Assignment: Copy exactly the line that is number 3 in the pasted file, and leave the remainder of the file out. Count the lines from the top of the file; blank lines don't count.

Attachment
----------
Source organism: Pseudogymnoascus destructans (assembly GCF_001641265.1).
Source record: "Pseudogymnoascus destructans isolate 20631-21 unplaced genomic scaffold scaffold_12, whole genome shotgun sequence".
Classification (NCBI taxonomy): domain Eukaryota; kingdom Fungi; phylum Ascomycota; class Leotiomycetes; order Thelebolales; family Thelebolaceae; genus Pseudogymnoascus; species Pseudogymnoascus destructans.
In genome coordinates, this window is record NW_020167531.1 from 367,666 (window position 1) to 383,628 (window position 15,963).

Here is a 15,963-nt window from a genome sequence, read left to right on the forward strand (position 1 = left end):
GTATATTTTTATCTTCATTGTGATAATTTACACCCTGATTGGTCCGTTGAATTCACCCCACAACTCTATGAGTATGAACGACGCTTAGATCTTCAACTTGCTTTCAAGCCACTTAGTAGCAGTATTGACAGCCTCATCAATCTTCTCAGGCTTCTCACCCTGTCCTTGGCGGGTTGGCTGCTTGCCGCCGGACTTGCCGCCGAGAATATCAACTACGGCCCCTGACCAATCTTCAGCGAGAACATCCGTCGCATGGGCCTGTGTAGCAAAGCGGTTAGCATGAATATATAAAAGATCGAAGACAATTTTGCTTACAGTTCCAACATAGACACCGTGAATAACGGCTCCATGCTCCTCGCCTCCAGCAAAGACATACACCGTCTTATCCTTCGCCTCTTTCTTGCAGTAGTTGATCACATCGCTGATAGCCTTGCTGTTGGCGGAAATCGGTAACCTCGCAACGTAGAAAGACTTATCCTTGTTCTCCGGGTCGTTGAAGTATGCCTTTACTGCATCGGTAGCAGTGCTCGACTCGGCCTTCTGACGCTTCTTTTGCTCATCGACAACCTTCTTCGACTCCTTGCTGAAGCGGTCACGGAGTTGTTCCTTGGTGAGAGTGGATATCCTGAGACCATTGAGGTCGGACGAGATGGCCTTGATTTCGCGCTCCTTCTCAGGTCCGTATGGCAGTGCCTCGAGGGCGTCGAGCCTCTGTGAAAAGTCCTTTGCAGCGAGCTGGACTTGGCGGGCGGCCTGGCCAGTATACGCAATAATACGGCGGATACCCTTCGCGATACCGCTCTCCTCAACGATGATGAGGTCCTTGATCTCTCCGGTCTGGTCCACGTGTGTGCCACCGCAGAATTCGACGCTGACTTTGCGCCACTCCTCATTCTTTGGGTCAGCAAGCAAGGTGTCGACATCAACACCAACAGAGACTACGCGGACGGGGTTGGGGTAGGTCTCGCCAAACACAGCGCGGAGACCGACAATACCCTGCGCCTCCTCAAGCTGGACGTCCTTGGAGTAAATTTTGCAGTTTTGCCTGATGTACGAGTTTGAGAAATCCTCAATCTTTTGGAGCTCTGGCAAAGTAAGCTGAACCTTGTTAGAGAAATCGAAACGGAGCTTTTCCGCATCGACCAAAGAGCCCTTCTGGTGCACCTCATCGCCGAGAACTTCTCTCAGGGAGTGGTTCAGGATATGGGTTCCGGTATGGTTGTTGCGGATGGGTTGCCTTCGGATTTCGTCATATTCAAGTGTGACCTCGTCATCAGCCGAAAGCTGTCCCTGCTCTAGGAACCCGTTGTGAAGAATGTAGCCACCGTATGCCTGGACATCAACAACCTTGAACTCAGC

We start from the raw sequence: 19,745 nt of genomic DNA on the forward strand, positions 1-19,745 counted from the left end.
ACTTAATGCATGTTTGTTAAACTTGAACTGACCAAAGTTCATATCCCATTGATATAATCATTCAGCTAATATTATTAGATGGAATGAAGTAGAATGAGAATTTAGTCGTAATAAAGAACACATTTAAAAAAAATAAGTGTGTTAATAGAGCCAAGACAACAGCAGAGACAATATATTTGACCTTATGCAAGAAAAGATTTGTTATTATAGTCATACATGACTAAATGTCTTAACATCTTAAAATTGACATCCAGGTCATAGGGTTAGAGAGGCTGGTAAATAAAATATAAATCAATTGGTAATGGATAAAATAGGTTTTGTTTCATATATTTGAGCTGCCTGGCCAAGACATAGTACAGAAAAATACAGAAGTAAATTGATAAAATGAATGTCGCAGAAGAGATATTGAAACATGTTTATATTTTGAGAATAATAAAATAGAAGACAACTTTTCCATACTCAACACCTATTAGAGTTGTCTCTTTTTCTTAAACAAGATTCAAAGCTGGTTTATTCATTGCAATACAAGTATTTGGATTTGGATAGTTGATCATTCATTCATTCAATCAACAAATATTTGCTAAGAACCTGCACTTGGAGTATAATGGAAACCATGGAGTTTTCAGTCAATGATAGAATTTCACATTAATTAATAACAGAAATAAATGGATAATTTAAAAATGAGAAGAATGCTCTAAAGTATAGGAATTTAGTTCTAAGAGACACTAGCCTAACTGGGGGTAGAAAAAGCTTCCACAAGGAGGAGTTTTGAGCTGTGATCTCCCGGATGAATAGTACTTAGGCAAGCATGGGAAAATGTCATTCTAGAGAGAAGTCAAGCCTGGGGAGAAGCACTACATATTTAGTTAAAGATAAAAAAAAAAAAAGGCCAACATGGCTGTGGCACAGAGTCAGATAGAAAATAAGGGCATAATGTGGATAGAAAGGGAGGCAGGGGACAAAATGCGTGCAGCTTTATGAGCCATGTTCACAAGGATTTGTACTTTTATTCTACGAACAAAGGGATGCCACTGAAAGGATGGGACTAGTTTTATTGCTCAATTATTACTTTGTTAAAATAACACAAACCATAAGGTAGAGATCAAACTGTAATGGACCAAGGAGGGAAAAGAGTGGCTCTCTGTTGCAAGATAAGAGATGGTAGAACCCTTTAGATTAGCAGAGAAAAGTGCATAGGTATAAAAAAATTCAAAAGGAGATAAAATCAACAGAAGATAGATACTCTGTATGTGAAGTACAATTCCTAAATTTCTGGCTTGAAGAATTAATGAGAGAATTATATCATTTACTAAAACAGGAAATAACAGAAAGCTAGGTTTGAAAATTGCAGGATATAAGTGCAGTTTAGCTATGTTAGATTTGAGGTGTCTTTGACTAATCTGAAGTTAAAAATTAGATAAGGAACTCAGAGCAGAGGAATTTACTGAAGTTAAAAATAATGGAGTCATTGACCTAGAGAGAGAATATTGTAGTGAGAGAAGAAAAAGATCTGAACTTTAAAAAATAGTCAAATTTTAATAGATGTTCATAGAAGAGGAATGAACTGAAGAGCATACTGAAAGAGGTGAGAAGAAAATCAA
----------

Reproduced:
Classification (NCBI taxonomy): domain Eukaryota; kingdom Fungi; phylum Ascomycota; class Leotiomycetes; order Thelebolales; family Thelebolaceae; genus Pseudogymnoascus; species Pseudogymnoascus destructans.